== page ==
Kenya’s biggest problem, according to its 3rd Report on the Universal Periodic Review Process (UPR), is the high unemployment rate, youth radicalization, and terrorist attacks and implementation of the two-thirds gender rule.
According to the report submitted at the 35th Session of the Universal Periodic Review (UPR) at the Palais des Nations in Geneva, Switzerland, Kenya’s delegation was headed by Ababu Namwamba, Chief Administrative Secretary and Deputy Minister.
Namwamba said positive steps have been taken by Kenya since the last UPR in 2015. He cited the decriminalization of defamation, the introduction of an alternative justice system to speed up the administration of justice, and steps to combat corruption.
He said Kenya had taken steps to advance the human rights situation in the country including the incorporation of intersex as a gender marker in the census, campaigns to eliminate Female Genital Mutilation (FGM) & child marriages.
However, in its report, these are the three challenges facing the country:
Youth radicalization and terrorist attack
Kenya, in recent years, has experienced a number of terrorist attacks that continue to pose a major challenge to the security of the state.
In January 2019, there was a terrorist attack at the DusitD2 Complex where at least 20 people were killed.
In July 2017, Pandaguo area in Lamu County was invaded by militants who attacked a police post, dispensary and a school destroying property and in April 2015, a terror attack at the Garissa University led to the death of 148 students and faculty.
Further compounding this challenge is the fact that Kenyan youth, with the promise of economic gain amongst other reasons, are being radicalized into extremist groups like the Al-shabab.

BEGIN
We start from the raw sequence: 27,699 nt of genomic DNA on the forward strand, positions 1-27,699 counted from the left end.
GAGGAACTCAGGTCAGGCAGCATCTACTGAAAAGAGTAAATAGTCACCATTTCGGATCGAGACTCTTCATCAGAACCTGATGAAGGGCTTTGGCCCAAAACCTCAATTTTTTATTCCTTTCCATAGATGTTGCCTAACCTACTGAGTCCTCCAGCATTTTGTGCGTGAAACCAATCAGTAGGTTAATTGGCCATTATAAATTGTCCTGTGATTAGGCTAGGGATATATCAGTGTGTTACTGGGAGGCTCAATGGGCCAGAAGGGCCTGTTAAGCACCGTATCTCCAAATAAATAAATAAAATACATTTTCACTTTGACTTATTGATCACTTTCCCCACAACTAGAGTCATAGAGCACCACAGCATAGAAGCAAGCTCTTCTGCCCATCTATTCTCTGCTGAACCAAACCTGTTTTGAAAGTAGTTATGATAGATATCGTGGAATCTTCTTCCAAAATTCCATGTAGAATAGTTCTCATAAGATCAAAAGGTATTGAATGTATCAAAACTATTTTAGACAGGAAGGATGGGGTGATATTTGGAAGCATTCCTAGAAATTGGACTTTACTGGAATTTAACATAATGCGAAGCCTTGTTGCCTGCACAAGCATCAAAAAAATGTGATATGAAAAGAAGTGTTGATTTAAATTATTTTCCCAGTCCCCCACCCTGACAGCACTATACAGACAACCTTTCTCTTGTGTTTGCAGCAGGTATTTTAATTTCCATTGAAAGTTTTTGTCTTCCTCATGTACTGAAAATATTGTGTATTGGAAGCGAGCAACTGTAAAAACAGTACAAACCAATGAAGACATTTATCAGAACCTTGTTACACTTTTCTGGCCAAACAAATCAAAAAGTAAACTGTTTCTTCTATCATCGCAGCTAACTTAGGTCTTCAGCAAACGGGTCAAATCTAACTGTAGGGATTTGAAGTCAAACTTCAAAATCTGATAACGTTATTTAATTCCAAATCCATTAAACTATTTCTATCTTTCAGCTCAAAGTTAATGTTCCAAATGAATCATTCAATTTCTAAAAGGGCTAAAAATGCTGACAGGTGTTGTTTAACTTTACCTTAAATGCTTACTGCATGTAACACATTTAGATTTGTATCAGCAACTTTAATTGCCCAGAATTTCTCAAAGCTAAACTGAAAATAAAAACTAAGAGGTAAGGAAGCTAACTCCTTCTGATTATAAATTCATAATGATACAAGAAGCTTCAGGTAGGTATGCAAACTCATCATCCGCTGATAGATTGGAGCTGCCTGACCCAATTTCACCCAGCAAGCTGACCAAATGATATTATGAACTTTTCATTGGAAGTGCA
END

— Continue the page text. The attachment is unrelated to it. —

The GOK has thus intensified its counter-terrorism measures and strategies to ensure that lives are protected.
Unemployment Rate in Kenya remained unchanged at 11.50 percent in 2017 from 11.50 percent in 2016.
Unemployment Rate in Kenya averaged 10.80 percent from 1991 until 2017, reaching an all-time high of 12.20 percent in 2009 and a record low of 10 percent in 1997.
In the financial year 2017/2018, the GOK adopted strategies to create employment opportunities which include implementation of programmes for the youth, women and persons with disabilities.
These programmes include reservation of thirty per cent of all GOK procurement opportunities for women, youth and persons with disabilities, devolution of some services and functions to counties coupled with increased resource allocation to the devolved units.
Implementation of the two-thirds gender rule
The two-thirds gender rule as provided for in the Constitution provides that both the National Assembly and Senate should not have a composition of more than two-thirds of their members from one gender.
This rule applies to all elective bodies. However, the journey towards achieving this rule has been marred with a myriad of challenges.
Several bills meant to increase the representation of women in elective bodies have been introduced in Parliament and failed due to lack of quorum.
The matter is now being handled in the representation of Special Interests Group Law (Amendment) Bill 2019.
The UPR process aims to improve the human rights situations in all countries, along with addressing violations. It involves a review of the human rights records of all member states of the UN, where each state declares the actions taken to improve the human rights situations in their respective countries.